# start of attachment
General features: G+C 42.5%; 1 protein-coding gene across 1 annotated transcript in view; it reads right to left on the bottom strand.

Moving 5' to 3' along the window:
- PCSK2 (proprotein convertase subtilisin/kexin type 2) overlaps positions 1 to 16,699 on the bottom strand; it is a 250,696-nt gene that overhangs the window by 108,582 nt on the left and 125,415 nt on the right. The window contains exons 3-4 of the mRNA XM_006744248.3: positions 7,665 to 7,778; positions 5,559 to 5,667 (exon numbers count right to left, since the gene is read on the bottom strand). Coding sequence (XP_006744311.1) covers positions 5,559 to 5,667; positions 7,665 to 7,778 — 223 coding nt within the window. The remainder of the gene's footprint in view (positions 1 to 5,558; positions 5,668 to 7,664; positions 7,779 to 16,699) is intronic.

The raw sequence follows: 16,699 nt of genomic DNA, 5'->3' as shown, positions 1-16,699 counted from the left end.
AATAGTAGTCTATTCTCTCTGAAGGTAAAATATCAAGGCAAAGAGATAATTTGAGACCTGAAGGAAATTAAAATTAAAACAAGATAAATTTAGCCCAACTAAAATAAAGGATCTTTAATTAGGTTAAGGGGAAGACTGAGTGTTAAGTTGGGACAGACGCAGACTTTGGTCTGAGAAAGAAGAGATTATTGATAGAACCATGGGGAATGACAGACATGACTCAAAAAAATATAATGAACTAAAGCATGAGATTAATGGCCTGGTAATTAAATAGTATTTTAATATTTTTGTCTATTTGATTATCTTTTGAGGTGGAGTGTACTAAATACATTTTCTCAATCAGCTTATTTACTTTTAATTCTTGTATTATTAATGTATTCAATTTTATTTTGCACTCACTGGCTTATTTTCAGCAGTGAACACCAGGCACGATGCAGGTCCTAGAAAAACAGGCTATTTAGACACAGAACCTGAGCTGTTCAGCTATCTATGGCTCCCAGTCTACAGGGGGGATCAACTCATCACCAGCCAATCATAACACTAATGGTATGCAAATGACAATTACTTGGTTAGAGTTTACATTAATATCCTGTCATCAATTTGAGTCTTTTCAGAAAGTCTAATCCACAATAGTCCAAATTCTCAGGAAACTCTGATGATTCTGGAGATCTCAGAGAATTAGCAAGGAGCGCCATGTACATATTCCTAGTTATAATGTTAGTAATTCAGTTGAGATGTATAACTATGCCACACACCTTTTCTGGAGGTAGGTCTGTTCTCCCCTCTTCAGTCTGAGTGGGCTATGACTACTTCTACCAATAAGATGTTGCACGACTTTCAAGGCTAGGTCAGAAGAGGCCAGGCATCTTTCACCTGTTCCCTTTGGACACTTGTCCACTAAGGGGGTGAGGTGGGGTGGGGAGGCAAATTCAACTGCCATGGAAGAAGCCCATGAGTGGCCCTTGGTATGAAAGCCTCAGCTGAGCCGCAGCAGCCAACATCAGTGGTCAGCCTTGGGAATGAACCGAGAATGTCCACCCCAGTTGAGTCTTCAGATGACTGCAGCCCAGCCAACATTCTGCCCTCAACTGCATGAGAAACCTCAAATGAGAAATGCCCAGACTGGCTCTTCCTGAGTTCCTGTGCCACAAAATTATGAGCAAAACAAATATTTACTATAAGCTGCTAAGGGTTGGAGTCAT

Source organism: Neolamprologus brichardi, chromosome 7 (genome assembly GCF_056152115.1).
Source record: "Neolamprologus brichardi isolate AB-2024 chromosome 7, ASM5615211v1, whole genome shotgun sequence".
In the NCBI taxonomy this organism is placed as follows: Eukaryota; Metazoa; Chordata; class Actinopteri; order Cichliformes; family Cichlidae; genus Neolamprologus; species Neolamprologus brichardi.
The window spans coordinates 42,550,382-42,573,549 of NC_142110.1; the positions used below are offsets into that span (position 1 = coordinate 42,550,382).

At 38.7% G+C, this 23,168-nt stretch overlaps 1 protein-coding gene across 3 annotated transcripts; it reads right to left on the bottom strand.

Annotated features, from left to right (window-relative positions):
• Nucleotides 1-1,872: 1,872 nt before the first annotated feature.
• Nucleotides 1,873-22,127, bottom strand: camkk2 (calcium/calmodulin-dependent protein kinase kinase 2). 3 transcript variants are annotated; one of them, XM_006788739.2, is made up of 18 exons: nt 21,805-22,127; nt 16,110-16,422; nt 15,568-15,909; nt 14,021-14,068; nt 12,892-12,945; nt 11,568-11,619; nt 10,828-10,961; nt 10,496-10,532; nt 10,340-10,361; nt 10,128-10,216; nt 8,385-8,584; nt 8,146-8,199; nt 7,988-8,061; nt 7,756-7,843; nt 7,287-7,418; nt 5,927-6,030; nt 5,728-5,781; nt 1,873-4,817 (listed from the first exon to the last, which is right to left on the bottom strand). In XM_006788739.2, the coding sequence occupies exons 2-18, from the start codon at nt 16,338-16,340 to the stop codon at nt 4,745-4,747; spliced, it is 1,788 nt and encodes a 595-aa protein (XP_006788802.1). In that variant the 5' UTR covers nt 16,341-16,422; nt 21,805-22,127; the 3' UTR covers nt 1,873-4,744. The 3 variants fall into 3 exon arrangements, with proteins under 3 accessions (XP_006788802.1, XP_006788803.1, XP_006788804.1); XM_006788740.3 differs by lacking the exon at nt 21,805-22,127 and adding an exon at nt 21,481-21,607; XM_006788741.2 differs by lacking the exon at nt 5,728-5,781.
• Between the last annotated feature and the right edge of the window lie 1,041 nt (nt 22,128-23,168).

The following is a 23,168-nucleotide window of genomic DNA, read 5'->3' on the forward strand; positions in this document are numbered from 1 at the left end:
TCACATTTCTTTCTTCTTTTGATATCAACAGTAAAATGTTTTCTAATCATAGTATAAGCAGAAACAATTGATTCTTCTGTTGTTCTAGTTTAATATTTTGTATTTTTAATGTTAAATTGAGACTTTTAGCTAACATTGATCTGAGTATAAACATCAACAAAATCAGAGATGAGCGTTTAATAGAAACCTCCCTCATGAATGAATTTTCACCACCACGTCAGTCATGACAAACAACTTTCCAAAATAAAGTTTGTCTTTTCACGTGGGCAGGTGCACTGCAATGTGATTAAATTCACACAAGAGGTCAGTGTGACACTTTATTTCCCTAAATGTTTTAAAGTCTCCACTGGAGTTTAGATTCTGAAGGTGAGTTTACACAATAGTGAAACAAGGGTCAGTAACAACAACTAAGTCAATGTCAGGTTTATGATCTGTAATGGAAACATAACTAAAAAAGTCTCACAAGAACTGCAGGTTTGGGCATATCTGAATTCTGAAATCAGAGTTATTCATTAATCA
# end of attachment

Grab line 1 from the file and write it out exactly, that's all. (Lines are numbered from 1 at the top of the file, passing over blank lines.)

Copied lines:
General features: G+C 42.5%; 1 protein-coding gene across 1 annotated transcript in view; it reads right to left on the bottom strand.